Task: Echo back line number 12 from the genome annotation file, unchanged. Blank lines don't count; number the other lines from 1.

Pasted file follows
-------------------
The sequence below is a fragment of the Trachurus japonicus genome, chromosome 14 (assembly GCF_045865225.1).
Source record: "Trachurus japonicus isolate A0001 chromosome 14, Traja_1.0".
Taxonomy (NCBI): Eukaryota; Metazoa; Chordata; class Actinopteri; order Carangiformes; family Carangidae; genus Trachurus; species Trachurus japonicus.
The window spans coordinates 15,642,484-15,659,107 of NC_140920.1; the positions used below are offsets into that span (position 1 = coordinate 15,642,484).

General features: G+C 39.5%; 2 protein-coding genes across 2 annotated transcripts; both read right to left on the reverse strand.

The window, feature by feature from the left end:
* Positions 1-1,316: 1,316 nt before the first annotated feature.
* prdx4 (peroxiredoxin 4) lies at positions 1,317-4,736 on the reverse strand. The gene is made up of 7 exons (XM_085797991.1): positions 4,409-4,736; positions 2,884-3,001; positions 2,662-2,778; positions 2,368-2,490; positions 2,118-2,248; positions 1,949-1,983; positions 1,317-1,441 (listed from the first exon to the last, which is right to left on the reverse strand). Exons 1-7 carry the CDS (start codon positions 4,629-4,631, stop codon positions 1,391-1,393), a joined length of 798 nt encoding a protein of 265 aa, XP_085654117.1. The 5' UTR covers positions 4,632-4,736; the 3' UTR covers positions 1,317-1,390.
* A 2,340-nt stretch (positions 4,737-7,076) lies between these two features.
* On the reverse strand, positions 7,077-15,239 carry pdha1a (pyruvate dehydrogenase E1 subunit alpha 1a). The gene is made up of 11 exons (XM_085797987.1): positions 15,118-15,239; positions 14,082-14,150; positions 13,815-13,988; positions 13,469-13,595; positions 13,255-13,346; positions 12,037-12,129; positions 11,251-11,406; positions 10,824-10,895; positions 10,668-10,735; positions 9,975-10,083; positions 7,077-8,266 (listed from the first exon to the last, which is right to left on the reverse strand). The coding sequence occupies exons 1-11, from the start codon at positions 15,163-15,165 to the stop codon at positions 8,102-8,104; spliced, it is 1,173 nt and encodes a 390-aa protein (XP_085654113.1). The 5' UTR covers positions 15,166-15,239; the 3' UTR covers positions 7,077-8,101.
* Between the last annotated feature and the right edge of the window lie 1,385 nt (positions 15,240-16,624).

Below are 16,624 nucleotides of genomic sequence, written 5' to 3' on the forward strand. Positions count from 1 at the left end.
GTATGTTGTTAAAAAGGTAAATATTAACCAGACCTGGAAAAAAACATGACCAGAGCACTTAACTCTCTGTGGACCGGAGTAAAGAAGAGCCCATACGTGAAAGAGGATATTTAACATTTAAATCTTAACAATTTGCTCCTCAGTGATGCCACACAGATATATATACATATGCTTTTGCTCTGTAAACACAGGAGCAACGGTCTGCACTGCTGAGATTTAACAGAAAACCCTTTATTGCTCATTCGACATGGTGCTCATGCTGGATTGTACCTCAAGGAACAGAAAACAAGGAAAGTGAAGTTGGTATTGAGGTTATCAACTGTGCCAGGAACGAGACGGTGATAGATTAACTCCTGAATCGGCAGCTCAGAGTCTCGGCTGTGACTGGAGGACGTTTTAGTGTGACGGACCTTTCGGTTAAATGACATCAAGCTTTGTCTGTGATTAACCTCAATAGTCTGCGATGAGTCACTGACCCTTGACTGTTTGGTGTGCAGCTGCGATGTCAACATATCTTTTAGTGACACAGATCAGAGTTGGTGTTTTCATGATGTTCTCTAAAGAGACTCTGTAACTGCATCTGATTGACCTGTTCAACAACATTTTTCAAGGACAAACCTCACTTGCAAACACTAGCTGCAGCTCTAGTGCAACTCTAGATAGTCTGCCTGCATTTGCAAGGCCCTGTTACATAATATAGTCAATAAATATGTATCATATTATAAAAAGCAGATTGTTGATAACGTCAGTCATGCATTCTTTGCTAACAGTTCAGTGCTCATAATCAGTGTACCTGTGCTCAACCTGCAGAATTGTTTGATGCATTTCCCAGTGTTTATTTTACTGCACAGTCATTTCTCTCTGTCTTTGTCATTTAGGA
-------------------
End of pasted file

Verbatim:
Below are 16,624 nucleotides of genomic sequence, written 5' to 3' on the forward strand. Positions count from 1 at the left end.